“It is possible to turn down a job, you know.” Angie leaned back in the chair, trying to stretch the kinks out of her lower back. “It’s not like we’re broke, exactly.”
“You just think it’s boring.” Valum banked the ship to the right and the ancient hydraulics complained in whistling grunts as the slings shifted under two tons of alien pilot.
“Because it is boring.” Angie leaned back far enough to brush his fluke with her fingertips. “People-cargo at least can hold a conversation, cargo-cargo is just more useless junk.”
“Junk that the consortium is willing to pay us handsomely to move from point A to point B.” Valum slipped the the ship into her berth with an unnecessary flourish that earned him a admonishing chirp from the docking computer. “Which we can use to upgrade the old mare, and maybe we’ll attract something other than the budget fares, eh?”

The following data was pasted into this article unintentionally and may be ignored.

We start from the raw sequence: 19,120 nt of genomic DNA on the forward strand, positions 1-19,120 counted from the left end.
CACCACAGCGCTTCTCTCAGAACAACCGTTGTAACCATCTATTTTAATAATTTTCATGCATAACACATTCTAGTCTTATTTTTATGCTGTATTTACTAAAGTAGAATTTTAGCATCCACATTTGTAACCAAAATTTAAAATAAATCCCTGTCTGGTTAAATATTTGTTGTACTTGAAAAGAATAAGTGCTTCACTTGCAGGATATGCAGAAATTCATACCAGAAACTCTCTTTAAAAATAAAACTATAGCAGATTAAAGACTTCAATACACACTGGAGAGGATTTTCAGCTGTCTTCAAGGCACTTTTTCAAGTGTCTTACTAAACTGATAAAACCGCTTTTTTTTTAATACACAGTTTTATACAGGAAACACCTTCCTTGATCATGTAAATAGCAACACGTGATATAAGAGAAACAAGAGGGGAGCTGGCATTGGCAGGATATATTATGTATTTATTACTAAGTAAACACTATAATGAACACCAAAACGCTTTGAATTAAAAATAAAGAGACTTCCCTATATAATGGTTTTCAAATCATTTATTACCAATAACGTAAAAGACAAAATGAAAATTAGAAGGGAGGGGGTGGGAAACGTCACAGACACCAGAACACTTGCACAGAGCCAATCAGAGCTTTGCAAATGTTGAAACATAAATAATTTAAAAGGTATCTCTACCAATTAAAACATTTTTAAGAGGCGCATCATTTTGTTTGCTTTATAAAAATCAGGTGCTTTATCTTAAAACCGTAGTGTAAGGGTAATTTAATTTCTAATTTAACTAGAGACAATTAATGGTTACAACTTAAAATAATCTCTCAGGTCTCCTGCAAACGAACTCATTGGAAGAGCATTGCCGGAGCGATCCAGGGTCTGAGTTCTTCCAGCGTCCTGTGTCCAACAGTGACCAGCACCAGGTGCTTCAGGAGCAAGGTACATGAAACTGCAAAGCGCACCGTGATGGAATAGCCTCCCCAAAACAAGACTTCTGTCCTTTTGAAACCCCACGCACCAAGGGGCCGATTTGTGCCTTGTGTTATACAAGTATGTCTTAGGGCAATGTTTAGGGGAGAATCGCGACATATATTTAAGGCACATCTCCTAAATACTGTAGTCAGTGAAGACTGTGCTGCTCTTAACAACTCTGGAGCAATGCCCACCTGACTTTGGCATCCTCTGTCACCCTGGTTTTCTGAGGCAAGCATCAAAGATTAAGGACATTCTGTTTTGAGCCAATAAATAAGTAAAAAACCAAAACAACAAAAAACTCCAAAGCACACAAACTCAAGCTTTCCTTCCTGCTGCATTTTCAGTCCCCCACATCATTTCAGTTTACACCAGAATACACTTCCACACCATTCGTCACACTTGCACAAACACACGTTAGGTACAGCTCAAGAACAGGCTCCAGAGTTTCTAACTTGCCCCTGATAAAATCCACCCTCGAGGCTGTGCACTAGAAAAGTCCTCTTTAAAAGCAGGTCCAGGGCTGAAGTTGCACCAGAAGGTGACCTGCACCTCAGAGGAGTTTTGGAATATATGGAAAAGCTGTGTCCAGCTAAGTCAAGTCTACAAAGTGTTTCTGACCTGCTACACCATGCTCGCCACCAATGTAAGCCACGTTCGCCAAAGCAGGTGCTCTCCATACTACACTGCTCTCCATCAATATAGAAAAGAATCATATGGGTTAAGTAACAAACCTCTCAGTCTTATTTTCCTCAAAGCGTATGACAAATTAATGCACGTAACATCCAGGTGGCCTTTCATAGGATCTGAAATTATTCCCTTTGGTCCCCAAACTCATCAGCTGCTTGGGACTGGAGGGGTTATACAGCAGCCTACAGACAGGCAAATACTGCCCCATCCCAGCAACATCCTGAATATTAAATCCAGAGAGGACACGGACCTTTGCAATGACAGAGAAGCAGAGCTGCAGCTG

“I suppose.” Angie popped her chair upright and unclipped her suit from the control board. “You going for a swim?”
“I think I might.”
He sung something just at the edge of her hearing and the gravity slowly faded away, leaving him free to work loose of the pilots harness. She helped, where she could, although none of the controls were made for human hands. When he was free she triggered the pilots window and Valum swam out into space with a careful flip of his tail.
“Write when you get work!” She called after him, which earned her rude bubble of noise that the translator frantically bleeped over. Ah well, at least the space station should have someone interesting to talk to. In theory. With a sigh she twisted around to launch herself at the entrance to the docks. At least this time they wouldn’t run into Michael…